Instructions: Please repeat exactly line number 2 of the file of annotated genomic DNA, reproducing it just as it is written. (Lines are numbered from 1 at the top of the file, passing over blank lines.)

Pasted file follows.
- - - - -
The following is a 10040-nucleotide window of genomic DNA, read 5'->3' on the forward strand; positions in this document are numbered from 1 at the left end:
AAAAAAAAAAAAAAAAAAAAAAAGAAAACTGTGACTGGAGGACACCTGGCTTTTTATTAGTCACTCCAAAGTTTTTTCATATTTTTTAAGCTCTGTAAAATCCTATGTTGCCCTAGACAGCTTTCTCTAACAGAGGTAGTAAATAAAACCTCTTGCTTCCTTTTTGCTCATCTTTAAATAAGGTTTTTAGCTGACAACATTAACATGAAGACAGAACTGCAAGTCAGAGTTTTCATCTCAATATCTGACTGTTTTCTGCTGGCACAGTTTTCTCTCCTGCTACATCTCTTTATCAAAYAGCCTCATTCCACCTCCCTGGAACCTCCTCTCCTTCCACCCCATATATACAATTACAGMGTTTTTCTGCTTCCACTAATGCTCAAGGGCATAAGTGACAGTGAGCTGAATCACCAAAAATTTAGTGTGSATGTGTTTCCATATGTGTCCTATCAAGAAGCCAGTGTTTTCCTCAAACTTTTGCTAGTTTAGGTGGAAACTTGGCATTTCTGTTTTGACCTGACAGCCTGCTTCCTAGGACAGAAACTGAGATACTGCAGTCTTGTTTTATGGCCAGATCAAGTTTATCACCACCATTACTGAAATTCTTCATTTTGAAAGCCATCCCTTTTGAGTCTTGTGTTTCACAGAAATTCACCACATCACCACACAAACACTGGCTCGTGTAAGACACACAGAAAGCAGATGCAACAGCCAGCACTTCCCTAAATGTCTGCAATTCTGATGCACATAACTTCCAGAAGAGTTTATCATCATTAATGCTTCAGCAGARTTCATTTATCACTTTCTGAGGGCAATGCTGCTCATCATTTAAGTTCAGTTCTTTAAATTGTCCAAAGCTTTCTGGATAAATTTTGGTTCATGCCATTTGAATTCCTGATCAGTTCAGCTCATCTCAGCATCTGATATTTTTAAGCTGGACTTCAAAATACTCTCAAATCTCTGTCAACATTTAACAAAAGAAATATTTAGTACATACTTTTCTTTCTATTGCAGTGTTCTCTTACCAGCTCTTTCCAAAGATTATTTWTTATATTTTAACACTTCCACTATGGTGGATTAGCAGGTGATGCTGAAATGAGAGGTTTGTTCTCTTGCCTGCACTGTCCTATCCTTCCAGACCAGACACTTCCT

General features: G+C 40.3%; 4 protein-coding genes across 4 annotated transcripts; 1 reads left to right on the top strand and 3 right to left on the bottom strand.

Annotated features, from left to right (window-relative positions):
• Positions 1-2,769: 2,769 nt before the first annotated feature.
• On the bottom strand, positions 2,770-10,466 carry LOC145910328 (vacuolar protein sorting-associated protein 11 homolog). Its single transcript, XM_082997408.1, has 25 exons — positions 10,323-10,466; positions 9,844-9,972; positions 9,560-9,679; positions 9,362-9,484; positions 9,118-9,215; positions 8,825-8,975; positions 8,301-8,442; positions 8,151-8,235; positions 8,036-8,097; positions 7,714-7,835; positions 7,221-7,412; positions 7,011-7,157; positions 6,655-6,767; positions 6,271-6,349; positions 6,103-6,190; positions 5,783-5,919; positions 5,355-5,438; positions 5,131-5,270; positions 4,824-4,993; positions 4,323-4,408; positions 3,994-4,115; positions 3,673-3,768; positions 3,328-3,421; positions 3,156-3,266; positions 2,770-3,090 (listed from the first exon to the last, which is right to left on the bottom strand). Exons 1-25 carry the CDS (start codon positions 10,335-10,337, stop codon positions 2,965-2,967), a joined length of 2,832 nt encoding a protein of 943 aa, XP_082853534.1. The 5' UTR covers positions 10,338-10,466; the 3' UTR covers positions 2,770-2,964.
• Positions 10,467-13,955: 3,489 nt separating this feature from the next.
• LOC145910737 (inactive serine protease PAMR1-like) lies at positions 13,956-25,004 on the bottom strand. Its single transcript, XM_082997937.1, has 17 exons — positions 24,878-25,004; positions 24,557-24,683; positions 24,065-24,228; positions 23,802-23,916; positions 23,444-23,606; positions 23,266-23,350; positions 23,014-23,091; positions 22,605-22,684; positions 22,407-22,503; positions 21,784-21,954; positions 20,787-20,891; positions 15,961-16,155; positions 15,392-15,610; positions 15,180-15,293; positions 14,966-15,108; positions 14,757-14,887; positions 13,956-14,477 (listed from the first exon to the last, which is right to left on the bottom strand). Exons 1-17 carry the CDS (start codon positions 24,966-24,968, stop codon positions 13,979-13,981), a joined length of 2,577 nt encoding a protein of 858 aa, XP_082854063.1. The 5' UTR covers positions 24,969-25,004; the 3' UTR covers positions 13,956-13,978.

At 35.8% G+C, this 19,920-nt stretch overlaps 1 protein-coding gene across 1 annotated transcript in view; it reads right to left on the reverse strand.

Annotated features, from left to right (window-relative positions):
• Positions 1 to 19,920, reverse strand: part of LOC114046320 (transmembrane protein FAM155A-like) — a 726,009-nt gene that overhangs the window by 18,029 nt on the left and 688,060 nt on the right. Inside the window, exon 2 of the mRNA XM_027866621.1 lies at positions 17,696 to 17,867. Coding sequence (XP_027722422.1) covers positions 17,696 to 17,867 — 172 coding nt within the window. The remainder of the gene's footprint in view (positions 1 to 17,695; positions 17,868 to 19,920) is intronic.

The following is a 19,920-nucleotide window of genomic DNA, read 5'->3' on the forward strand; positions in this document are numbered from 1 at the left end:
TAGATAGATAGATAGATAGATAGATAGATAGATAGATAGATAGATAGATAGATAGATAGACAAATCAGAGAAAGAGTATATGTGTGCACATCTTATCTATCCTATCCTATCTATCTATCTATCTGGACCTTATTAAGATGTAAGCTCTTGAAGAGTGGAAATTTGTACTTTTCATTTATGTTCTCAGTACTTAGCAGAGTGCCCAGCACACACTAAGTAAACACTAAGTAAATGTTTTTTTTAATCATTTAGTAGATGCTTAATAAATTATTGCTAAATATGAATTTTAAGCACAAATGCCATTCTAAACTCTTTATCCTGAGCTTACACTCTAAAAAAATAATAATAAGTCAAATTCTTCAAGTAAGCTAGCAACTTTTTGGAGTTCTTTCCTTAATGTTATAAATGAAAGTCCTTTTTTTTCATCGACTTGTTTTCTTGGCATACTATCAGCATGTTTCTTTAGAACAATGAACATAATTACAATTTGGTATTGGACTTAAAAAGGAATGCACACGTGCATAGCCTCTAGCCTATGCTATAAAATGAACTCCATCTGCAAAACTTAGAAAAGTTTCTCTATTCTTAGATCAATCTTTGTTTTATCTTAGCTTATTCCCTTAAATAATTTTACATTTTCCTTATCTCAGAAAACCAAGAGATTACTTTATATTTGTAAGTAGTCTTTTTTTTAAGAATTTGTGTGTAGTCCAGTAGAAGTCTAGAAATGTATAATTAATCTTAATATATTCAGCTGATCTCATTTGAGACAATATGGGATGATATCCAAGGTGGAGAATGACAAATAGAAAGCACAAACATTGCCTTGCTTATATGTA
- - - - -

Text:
AAAAAAAAAAAAAAAAAAAAAAAGAAAACTGTGACTGGAGGACACCTGGCTTTTTATTAGTCACTCCAAAGTTTTTTCATATTTTTTAAGCTCTGTAAAATCCTATGTTGCCCTAGACAGCTTTCTCTAACAGAGGTAGTAAATAAAACCTCTTGCTTCCTTTTTGCTCATCTTTAAATAAGGTTTTTAGCTGACAACATTAACATGAAGACAGAACTGCAAGTCAGAGTTTTCATCTCAATATCTGACTGTTTTCTGCTGGCACAGTTTTCTCTCCTGCTACATCTCTTTATCAAAYAGCCTCATTCCACCTCCCTGGAACCTCCTCTCCTTCCACCCCATATATACAATTACAGMGTTTTTCTGCTTCCACTAATGCTCAAGGGCATAAGTGACAGTGAGCTGAATCACCAAAAATTTAGTGTGSATGTGTTTCCATATGTGTCCTATCAAGAAGCCAGTGTTTTCCTCAAACTTTTGCTAGTTTAGGTGGAAACTTGGCATTTCTGTTTTGACCTGACAGCCTGCTTCCTAGGACAGAAACTGAGATACTGCAGTCTTGTTTTATGGCCAGATCAAGTTTATCACCACCATTACTGAAATTCTTCATTTTGAAAGCCATCCCTTTTGAGTCTTGTGTTTCACAGAAATTCACCACATCACCACACAAACACTGGCTCGTGTAAGACACACAGAAAGCAGATGCAACAGCCAGCACTTCCCTAAATGTCTGCAATTCTGATGCACATAACTTCCAGAAGAGTTTATCATCATTAATGCTTCAGCAGARTTCATTTATCACTTTCTGAGGGCAATGCTGCTCATCATTTAAGTTCAGTTCTTTAAATTGTCCAAAGCTTTCTGGATAAATTTTGGTTCATGCCATTTGAATTCCTGATCAGTTCAGCTCATCTCAGCATCTGATATTTTTAAGCTGGACTTCAAAATACTCTCAAATCTCTGTCAACATTTAACAAAAGAAATATTTAGTACATACTTTTCTTTCTATTGCAGTGTTCTCTTACCAGCTCTTTCCAAAGATTATTTWTTATATTTTAACACTTCCACTATGGTGGATTAGCAGGTGATGCTGAAATGAGAGGTTTGTTCTCTTGCCTGCACTGTCCTATCCTTCCAGACCAGACACTTCCT